The Pecking Order of Rooks

By CEO National Master Evan Rabin 

When young novice students play chess, they will often count the number of pieces on the board to determine who is winning; they forget that pieces have different values. The rook is worth 5 points.

However, if an employee does not actively contribute to the company, he will not be worth his salary. To live up to the value of 5 points, a rook needs to be activated.  Most pieces like to be developed to the center, as they have more mobility there.  For instance, a knight in the corner has two squares it can go to, compared to eight in the center.  Contrarily, you can place a rook anywhere on the board and it will control 14 squares:

If that is the case, how should we develop our rooks to optimize their performance? Here is the pecking order of rooks from worst to best:

Bad: Close File

Rooks least enjoy sitting on closed files, where both sides have pawns. For instance, in this position black’s rook on f8 does not have any possible options. At the right time, black will likely play an f5 break so that the file can open up.

OK: Semi- Open File 

The next best thing for a rook is a semi-open file, where only one’s opponent has a pawn. In this position, white will likely develop his rook to d1, where only black has a pawn on d6. One should note, he is also forming a battery with his queen as the two pieces are operating on the same file.

Good: Open File 

The best type of individual rook is one an open file, which has no pawns on it. The white rook on c1 has free range of the whole c-file.

Great: Two Rooks Doubled up on a Open File 

They are one person
They are two alone
They are three together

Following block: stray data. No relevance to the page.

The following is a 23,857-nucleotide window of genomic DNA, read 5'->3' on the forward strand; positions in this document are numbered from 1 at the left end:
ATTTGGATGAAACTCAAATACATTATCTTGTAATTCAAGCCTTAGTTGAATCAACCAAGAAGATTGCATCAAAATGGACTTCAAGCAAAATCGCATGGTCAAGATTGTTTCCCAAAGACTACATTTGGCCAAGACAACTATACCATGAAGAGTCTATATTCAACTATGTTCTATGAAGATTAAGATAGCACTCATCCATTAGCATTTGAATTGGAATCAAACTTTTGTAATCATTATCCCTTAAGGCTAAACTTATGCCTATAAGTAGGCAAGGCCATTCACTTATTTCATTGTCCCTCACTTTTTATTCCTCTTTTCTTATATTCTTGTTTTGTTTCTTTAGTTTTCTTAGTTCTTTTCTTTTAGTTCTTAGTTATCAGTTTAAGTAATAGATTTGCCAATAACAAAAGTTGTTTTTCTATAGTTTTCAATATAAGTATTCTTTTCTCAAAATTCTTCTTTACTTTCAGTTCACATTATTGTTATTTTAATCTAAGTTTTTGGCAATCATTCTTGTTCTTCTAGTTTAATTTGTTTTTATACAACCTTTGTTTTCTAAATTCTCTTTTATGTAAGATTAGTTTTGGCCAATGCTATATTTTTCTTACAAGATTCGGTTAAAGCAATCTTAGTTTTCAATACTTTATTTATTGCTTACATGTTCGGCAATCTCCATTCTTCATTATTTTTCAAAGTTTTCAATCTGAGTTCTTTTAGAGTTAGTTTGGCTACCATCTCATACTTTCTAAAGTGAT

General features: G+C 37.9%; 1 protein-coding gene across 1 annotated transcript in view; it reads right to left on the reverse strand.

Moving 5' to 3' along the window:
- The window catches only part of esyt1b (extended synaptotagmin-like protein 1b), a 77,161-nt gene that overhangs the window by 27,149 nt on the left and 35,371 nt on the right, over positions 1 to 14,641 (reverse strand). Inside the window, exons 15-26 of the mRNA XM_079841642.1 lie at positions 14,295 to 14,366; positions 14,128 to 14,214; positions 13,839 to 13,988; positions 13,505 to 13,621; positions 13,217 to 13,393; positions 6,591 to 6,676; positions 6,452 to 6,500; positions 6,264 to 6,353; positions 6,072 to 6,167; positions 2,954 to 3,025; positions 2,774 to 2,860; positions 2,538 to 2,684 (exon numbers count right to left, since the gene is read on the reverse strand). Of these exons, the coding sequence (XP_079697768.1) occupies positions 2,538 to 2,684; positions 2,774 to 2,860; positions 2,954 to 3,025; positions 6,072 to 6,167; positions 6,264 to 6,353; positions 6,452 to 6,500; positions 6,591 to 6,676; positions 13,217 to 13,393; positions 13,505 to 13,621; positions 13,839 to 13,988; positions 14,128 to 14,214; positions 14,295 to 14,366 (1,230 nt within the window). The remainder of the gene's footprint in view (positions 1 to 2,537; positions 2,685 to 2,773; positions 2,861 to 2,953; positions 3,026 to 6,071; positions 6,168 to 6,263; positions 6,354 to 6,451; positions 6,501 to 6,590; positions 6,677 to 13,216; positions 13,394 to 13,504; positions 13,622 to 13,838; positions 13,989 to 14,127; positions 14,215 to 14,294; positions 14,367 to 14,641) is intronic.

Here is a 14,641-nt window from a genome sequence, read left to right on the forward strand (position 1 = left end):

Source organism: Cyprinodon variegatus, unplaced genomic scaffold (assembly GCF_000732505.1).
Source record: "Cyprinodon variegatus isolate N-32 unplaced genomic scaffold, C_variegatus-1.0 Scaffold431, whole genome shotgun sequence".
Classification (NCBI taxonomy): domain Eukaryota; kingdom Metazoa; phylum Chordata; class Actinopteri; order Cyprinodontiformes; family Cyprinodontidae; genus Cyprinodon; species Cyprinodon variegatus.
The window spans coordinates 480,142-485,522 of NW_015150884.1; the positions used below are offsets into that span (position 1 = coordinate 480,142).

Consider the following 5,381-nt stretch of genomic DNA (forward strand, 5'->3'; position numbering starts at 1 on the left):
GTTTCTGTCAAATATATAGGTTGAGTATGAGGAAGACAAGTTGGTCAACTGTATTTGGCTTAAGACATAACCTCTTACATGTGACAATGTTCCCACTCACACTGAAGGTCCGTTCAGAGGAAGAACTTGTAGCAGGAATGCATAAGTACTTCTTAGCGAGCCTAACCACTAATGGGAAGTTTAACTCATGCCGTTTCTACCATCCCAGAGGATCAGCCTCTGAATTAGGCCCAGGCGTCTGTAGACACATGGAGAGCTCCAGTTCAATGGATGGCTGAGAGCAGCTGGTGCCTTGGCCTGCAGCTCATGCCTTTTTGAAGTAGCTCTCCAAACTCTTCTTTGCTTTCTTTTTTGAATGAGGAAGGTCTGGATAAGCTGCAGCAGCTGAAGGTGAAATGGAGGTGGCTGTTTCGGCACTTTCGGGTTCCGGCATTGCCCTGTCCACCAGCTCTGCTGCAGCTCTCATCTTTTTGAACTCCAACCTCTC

They are for-or each other

Helplessly Hoping, Crosby, Stills and Nash 

If the rook has a friend on his open file, it is doing even better! In this position, I would certainly take white any day of the week, with his dominating rooks on the c-file, compared to black’s rooks on the closed a nd b files. What makes matters worse for black, white has annoying bishop on h3, which prevents black from playing Rc8 in attempt to trade rooks.

Excellent: Rook on the 7th Rank 

Even better than two rooks working together, is one rook operating on that color’s 7th rank, where most of his opponent’s pawn live, as exhibited by the white rook on e7.

The Best: Pigs on the 7th Rank 

“The whole is greater than the sum of the parts.”


White’s two rooks on the 7th rank are most certainly worth a lot more than the 10 points, you’d value them, solely based on the point system. “These hungry pigs will eat everything they can get their snouts on.” (Grandmaster Yasser Seirawan, Winning Chess Strategies)

As Bruce Pandolfini often says, “Be excellent!” My coach Grandmaster Leonid Yudasin often suggests “If you don’t know what do in a given position, improve your piece.” At the very least, a rook should try to develop to an open file; however, it most certainly should not stop there. Just a person needs to continuously grow, rooks and every other piece should always work to improve their positions.

3 thoughts on “The Pecking Order of Rooks”

  1. Thank you Evan for this insightful article.

    I definitely agree that the value of a chess piece is not a static number, but rather a dynamic evaluation of its potential to influence the game. A well-placed knight can be worth well over 3 points, whereas a dead bishop can sometimes be worse than a pawn.

    Rooks on the seventh rank are indeed deadly, I always look for a chance to advance my rooks to my opponent’s territory, especially if they’re doubled up. Unfortunately, I’ve been on the wrong side of this many times, so I learned the power of an infiltrating rook the hard way.

  2. With our user-friendly interface and intuitive navigation, our online casino is designed to provide a seamless gaming experience for players of all skill levels.

Leave a Comment

Your email address will not be published. Required fields are marked *